Walking The Ruck

Updated: May 30, 2019

WRITTEN BY JENNIFER COLLINS | ILLUSTRATED BY SARAH McCULLEN


An annual endurance event brings awareness to post-traumatic stress disorder and challenges participants physically and mentally.


They walk for those they have loved and lost — those in the armed forces, first-responders — all who succumbed to the punishing effects of post-traumatic stress disorder. And they walk for those who are living with the burden of PTSD. Both nationwide and here in northeast Mississippi, “walking the ruck” has created a network of people who gather in support of each other and to honor their loved ones.


Each person who walks the ruck carries a weighted rucksack, to recreate the military community and esprit de corps. Many carry 22 pounds. Most walk 22 miles or 22 kilometers, to commemorate that number: when the first ruck walks were held, an average of 22 military veterans a day died from suicide.


Various ruck events are held nationwide and at different times of the year, but all were started to create awareness for PTSD. Some are daylong events, while others can last as long as three days. On April 27, the fourth Rucking for PTSD/Ruck for Heroes event takes place in Tupelo. Some who walk the ruck are military, some are not. Most are from the Tupelo area but in past years people have flown in from as far as Texas to participate.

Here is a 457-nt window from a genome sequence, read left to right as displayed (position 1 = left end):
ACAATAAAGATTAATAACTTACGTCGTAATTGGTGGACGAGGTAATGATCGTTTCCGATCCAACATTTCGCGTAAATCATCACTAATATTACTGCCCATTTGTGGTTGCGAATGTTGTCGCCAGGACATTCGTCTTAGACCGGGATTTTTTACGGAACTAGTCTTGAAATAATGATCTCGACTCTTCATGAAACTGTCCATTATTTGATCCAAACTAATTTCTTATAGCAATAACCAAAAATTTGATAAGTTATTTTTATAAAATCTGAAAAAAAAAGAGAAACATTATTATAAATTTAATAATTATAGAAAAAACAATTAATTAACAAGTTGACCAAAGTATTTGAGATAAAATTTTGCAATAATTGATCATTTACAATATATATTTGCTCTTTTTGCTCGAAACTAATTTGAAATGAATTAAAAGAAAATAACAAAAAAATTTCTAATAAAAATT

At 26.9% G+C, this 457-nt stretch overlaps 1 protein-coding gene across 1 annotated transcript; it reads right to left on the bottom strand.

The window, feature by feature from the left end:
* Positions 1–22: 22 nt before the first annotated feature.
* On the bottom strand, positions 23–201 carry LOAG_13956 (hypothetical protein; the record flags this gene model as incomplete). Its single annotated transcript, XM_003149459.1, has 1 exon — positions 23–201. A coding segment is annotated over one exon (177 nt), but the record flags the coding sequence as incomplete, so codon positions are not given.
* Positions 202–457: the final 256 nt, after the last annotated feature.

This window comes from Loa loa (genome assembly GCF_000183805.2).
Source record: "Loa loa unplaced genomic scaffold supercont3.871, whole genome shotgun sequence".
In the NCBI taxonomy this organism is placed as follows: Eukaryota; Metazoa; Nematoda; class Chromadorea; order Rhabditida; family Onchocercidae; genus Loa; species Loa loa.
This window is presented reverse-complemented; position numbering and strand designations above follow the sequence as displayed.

Chris and Kristi Beckish, owners of Premiere Fitness in Tupelo have sponsored Rucking for PTSD/Ruck for Heroes for four years. The Beckishes are dedicated to raising community awareness of PTSD and its effect on the military and other trauma victims.


“We lose 22 veterans a day to suicide,” Chris Beckish said. “Imagine how many in a year … and one is too many.”


Rob and Dee Steele of Tupelo help coordinate the event as well as the silent auction held the week before. The Steeles have been supporters ever since Dee decided to walk the ruck three years ago.


“My family, they viewed people in the military as superheroes — impenetrable, the toughest people on earth,” Rob Steele said. “Nobody would mess with them. They don’t have hard times. Until the ruck, I just figured that. I didn’t know what people were going through, until I started talking to people in the ruck. It was a realization that I needed.”


Ruck walks to bring awareness to PTSD started around 2013, after the American Psychiatric Association classified PTSD in a newly created category, giving it the proper diagnostic criterion that it deserved and helping it to become a less stigmatized condition.


Not talking about a personal trauma might seem natural; some might think if you don’t talk about it, you’ll stop thinking about it. But trauma is a wound that lies deep inside the mind and resurfaces over small things. A sudden flash of light, a noise, a seemingly random event — simple everyday occurrences can recreate the trauma, and trigger a host of physical and emotional symptoms in a person. Military personnel, first responders, rape victims, all share the same potential for PTSD, but for many, asking for help is the most difficult hurdle. Pride is especially built into the armed forces. Strength and self-reliance can be an emotional strength, but also a barrier to receiving help — and the fear of losing a career in the military often stops people from reaching out for support.